I’ll check with Johnny tomorrow.

Here’s a challenge...

My son and I did more brake tweaking today. I had the nose up on ramps. Upon completion, I checked the pedal and it was firm and high.

Took the car down, and for a test drive. Whoa... barely any pedal, just as before.

That’s twice a nose high attitude gave me great pedal, which was gone when leveled out. I’ll repeat the experiment a third time just to confirm it’s not the 70’s acting up again.

What dark magic could this be?
 

·
Registered
Joined
·
199 Posts
DP. I had this exact same problem with my brakes. I put approx 7L of fluid through the lines. I tried gravity bleeding power bleeding, classic pedal opp bleading, jacking up the front jacking up the rear, tapping calipers and m/c, held pedal down with length of wood for a week etc. I tried everything, and although I had s brake pedal it wasnt very good.
I decided in the end just to drive around carefully for a while and every now and again pumping up the brake pedal, sometimes it went to the floor and other times I was almost launched across the hood!
After a while (approx 400 miles) it must have bled itself as the brakes are now very good and I never have a soft pedal.
 

·
Registered
Joined
·
7,346 Posts
Check ALL your hard line fittings again with pressure on the pedal. Did you bench bleed the master?.. I can't remember.. I'd power bleed one more time and not use more tha a 1/2 reservoir of fluid.
 

·
Push hard and live
Joined
·
8,922 Posts
Discussion Starter #811
We have no leaks at any joint. Reservoir has remained full for the better part of a month since last efforts at bleeding.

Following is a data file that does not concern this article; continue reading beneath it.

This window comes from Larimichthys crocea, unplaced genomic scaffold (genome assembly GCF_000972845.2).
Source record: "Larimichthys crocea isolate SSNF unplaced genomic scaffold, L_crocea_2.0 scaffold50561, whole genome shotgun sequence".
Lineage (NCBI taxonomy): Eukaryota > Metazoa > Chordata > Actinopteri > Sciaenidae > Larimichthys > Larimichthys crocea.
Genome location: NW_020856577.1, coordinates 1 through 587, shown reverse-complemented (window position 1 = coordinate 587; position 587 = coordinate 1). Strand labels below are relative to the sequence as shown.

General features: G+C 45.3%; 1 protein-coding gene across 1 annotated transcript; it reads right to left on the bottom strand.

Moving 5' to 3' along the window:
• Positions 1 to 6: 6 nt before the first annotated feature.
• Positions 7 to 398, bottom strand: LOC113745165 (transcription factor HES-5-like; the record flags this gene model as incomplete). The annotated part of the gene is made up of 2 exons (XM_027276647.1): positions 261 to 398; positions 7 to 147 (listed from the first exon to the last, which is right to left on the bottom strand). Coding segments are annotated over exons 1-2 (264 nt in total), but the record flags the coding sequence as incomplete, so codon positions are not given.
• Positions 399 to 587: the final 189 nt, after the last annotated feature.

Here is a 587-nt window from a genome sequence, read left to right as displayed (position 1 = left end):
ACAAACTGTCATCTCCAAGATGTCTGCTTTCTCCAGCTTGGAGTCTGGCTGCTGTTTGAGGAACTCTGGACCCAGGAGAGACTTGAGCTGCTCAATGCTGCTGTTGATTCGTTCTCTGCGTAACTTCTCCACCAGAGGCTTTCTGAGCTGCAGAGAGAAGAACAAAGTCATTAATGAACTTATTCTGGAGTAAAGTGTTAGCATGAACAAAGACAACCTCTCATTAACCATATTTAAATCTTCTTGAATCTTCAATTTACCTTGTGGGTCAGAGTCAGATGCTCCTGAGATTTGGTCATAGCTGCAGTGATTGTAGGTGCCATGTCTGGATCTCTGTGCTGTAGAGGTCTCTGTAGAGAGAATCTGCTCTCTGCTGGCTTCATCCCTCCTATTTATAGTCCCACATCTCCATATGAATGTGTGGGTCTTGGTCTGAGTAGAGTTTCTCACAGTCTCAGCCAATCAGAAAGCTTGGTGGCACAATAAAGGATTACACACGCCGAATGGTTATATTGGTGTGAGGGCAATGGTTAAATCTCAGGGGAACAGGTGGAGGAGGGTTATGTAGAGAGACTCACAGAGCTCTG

I did “bench bleed” the master, but that is an imprecise art.

I reset the free play, but it was close.

Yet, for all you wizards out there.... why would the pedal be firm with the front up on ramps, and with no pumping, yet immediately low when returned to level?

Anyone have a seat back and bottom cushion I can acquire? Otherwise, my plans for Concordia are dashed.
 

·
Registered
Joined
·
7,346 Posts
My theory is you have an air bubble in the master when you raise the nose he bubble rises to the nose of the master past the outlet going to the rear brakes. When you lower the nose the bubble migrates back toward the outlet port of the master just like a bubble in a carpenter's level.. There is no other explanation. Power bleeding will cure that in 10 minutes.

Sorry about the seats.. I guarantee you they didn't end up in the trash. They are under your bed.
 

·
Registered
Joined
·
14 Posts
I purchased from retro rosso the complete springs for the seats. Now looking for the tubolar frame or will rebuilt. Very difficult to find them.

Sent from my SM-N950W using Tapatalk
 

·
Push hard and live
Joined
·
8,922 Posts
Discussion Starter #814
Divot...

Not sure if you’ve explored the inner workings of this particular master cylinder. It’s also found in 750s and 101s.